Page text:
Nation characterized the early responses to the SLCs as disgruntled, but asserted that more recent classes of students have thrived in the SLCs, and singled out the Bio-Med Academy as a success story. He admitted that crossovers can be difficult, but defended the SLCs as an effective method of accommodating such a large high school student body.
Thweatt served on the council of the Marysville Cooperative Education Program at Quil Ceda Elementary from the time her child entered second grade to his graduation to middle school, and she touted her experience of serving on a board to create policies, as well as in dealing with diverging opinions. She shies away from the idea of micromanaging staff, and instead insists that “those who work with our children know best,” in no small part because school staff and educators put those policies into practice.
When her son left the Co-Op, Thweatt looked for ways to stay involved in the school district, and joined the Citizens Planning Committee. Once she learned that Don Hatch Jr. would not be running for re-election, she considered whether she was willing to invest the time required to serve as a school board member. Ultimately, though, the same motivation that had gotten her to sit in on school board meetings on a regular basis persuaded her to run for the open seat on the board itself.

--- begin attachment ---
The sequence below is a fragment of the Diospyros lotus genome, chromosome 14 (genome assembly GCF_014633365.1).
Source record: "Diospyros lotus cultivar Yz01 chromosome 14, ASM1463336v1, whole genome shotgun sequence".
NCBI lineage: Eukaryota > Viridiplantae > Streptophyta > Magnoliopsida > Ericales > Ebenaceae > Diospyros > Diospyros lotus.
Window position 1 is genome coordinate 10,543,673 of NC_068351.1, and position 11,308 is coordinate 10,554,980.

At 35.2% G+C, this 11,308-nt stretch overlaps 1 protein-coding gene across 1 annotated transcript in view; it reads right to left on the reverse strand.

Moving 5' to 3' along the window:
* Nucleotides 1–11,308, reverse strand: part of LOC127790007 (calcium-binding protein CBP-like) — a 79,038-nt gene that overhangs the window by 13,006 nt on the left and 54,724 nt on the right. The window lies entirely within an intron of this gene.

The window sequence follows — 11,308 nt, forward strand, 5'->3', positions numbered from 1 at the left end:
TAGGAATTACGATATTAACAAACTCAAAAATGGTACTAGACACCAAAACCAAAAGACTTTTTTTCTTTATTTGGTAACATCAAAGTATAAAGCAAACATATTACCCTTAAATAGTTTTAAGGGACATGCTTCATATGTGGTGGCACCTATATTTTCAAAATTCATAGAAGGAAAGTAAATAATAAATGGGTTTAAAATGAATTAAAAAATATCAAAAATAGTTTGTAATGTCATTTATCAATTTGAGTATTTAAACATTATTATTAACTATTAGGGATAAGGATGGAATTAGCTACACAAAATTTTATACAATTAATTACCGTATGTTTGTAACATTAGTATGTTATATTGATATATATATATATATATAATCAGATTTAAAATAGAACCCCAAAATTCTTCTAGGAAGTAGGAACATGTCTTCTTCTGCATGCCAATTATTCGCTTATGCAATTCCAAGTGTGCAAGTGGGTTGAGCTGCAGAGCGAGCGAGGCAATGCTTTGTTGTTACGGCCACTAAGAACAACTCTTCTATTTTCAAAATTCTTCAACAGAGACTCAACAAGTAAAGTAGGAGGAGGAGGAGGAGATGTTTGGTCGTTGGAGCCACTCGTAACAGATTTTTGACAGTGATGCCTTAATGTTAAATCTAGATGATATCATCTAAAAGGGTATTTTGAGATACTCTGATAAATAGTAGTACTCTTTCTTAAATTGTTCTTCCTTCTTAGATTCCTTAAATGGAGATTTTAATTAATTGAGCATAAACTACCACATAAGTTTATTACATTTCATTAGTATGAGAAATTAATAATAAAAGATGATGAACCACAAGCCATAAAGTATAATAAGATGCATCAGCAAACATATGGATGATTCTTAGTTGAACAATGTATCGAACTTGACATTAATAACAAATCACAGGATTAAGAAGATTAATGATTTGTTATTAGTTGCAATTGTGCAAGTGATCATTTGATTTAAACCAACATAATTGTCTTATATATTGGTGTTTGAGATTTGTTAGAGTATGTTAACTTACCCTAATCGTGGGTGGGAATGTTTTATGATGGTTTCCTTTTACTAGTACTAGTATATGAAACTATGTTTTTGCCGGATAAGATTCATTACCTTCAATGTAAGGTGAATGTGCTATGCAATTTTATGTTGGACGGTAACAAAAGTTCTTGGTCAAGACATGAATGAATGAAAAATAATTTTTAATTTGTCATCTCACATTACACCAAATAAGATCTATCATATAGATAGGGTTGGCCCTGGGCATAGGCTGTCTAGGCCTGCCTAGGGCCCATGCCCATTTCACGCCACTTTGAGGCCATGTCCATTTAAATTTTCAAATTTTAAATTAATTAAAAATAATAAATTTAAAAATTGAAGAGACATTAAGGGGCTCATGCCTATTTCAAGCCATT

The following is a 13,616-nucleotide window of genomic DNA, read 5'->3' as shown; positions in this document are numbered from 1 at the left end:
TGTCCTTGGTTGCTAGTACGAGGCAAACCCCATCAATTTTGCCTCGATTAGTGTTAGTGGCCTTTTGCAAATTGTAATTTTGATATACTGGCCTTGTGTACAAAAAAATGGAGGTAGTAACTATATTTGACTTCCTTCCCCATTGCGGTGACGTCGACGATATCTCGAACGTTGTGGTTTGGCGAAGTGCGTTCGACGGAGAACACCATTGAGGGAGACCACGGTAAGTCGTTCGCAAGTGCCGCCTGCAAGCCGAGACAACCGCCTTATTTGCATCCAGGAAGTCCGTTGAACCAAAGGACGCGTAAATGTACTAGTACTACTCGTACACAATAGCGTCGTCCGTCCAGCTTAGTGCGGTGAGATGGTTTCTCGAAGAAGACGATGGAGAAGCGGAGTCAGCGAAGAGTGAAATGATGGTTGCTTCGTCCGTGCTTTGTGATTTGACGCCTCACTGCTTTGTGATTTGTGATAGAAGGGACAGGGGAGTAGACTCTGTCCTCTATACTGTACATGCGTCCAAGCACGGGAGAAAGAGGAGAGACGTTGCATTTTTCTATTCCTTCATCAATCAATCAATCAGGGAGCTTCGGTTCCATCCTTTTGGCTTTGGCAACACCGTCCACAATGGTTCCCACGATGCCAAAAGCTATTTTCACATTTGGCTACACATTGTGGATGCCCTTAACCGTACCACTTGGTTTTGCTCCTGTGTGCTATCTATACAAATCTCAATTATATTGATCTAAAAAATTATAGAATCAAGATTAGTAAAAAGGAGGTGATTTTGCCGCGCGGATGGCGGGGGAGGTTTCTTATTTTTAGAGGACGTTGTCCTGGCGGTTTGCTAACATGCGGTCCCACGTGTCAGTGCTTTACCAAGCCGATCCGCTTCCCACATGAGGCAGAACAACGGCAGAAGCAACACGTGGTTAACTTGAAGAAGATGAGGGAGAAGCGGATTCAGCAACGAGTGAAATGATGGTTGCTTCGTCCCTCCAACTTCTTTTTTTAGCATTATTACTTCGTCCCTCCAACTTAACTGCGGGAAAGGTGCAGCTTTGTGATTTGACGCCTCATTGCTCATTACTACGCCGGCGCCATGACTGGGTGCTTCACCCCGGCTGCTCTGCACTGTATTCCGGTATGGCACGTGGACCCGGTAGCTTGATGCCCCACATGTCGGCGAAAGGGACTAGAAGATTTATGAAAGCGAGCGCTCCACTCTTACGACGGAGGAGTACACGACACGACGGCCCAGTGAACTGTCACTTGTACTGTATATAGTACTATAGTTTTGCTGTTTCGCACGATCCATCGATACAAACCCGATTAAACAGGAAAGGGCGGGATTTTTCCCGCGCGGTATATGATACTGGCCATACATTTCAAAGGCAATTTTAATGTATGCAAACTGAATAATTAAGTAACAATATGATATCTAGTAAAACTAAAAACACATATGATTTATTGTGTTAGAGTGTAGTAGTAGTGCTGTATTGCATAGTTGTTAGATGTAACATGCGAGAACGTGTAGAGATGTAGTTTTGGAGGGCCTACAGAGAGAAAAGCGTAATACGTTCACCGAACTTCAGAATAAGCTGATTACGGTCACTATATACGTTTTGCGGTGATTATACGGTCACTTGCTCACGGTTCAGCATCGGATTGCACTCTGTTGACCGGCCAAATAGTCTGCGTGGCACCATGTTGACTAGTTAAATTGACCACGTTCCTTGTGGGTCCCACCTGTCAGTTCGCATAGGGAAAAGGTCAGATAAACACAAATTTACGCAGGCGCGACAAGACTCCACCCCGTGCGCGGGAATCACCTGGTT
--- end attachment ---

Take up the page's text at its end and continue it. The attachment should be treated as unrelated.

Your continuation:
“I wanted to be part of the decision-making process, rather than just a member of the audience,” Thweatt said. “It’s inspiring to sit in on those meetings.”
Thweatt believes that the SLCs deserve more ongoing review, and echoed Nation’s suggestion of tweaking them, rather than performing more radical alterations. She suggested measures such as community surveys to solicit feedback.
“We can’t just abandon them,” Thweatt said. “We’ve got too much invested, with no clear alternative.”
Mark Hatch grew up in Marysville, and he’s the parent of an SLC student, so he hopes to speak on behalf of school district families who have concerns about subjects such as the SLCs and the math core program.